PRINCESS Anne has hailed a group representing 34,000 women for debating euthanasia at its annual conference, after delegates voted to press for a change in the law.

The Princess Royal, the Townwomen’s Guild’s patron, said the organisation had broken a taboo by highlighting “the most difficult and uncomfortable subject which very few people take the trouble to talk about”.

She said: “I hope it will inspire new members, the fact you take the trouble to discover more than the headlines behind these subjects.”

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The debate, which had been organised by the 750-branch group’s chairwoman, Pauline Myers, of Woodham, near Newton Aycliffe, County Durham, saw members discuss whether new legislation was needed to allow terminally-ill, mentally competent people the right to an assisted death.

Sarah Wootton, chief executive of political campaign Dignity in Dying told delegates at Harrogate International Centre that many doctors won’t discuss assisted dying with patients for fear of prosecution.

She said one Briton a fortnight was travelling to the Dignitas clinic in Switzerland for help to die and many people were choosing assisted deaths early in their terminal illnesses to avoid the cost of an air ambulance later.

She told the conference, which was attended by guilds from Darlington and district, Cleveland and South Durham, North Durham and Sunderland, while polls had shown 80 per cent of Britons supported assisted dying, there had been no change in the law due to fears over unintended consequences and many MPs having strong religious beliefs.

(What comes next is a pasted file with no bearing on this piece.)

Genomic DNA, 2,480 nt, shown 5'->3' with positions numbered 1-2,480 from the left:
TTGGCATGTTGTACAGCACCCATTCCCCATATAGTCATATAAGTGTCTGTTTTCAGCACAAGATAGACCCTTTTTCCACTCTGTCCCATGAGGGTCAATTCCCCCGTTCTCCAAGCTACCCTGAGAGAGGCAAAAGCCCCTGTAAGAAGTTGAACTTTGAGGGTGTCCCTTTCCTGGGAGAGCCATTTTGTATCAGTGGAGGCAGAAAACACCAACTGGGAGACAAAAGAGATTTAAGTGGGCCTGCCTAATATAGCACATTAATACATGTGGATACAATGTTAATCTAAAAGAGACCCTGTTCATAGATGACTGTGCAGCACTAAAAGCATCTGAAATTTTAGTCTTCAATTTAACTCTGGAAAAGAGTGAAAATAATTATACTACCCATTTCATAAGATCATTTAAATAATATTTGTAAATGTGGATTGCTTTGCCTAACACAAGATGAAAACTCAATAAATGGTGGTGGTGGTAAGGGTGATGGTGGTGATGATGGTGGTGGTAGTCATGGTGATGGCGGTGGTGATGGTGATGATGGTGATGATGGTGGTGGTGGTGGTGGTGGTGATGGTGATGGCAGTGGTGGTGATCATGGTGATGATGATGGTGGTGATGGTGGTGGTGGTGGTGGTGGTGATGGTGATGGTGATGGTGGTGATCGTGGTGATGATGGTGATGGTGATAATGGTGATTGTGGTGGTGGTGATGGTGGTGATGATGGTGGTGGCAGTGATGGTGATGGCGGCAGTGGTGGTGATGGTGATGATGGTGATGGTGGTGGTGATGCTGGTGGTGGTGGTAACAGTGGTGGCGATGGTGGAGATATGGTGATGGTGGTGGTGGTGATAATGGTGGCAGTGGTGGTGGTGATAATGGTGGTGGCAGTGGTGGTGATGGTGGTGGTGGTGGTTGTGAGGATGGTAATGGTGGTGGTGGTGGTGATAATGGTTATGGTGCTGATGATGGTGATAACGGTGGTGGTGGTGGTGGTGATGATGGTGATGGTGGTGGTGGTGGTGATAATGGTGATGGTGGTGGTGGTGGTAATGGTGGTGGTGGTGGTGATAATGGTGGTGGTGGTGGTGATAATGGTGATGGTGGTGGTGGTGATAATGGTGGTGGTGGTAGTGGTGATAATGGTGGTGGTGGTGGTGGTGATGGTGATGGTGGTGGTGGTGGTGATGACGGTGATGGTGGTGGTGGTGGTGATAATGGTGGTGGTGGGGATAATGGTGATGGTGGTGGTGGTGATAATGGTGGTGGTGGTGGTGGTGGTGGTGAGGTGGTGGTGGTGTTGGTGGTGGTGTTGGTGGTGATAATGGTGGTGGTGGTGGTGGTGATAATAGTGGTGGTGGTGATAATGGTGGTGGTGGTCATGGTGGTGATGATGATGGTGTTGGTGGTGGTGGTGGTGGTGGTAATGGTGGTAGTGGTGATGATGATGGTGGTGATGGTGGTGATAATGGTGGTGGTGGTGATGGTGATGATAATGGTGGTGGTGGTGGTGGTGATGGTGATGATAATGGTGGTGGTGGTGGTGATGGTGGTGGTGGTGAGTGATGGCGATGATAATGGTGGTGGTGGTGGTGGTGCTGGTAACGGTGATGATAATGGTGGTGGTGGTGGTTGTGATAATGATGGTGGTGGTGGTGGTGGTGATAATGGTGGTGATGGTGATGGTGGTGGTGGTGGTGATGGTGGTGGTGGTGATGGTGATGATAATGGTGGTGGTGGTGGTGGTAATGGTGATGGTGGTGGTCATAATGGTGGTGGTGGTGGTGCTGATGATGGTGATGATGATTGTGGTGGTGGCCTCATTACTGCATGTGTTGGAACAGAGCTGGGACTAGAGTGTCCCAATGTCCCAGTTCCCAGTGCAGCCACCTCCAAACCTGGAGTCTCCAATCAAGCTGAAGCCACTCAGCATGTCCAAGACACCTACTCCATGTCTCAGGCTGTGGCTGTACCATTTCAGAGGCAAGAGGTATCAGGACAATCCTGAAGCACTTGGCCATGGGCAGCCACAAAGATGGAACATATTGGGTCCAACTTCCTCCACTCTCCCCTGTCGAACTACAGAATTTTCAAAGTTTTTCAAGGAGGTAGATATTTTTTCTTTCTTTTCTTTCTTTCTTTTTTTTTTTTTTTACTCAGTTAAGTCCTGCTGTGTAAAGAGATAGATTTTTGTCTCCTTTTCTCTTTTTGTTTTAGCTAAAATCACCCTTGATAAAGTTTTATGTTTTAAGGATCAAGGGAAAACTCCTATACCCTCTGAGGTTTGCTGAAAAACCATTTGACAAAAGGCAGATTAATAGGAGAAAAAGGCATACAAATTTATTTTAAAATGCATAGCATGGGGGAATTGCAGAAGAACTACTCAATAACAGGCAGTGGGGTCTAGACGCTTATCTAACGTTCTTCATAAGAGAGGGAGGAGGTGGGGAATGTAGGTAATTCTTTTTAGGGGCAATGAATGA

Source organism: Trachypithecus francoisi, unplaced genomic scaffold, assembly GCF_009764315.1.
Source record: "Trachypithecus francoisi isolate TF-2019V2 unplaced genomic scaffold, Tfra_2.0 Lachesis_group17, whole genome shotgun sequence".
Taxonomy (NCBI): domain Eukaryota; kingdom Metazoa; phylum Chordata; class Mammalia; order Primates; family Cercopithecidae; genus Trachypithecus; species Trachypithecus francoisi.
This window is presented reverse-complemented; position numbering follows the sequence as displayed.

Anne Bainbridge, a former nurse of the Barnard Castle guild, told the conference: “I don’t think this decision should be made when you are terminally ill and under sedation. It should be made before, like as if you are making a will.”

One Christian delegate said assisted deaths were akin to murder, but after hearing 30 per cent of people have lengthy and painful deaths, delegates overwhelmingly supported the motion to lobby the Government to permit assisted deaths.

Later, the guild’s vice-president, television presenter Esther Rantzen, said she would support the campaign to change the euthanasia law.

She said: “I think the population is saying we don’t want to be forced to live in pain so our families’ last memories of us are of us suffering.”

Ms Rantzen told delegates about The Silverline charity, which is being launched nationwide in November to provide 24-hour free advice to elderly people, with a pilot phone line (0800-328-8888) running in the North-East from June 26.

She said loneliness could affect people living in urban areas such as Durham or Middlesbrough as much as those living in the North York Moors or Yorkshire Dales.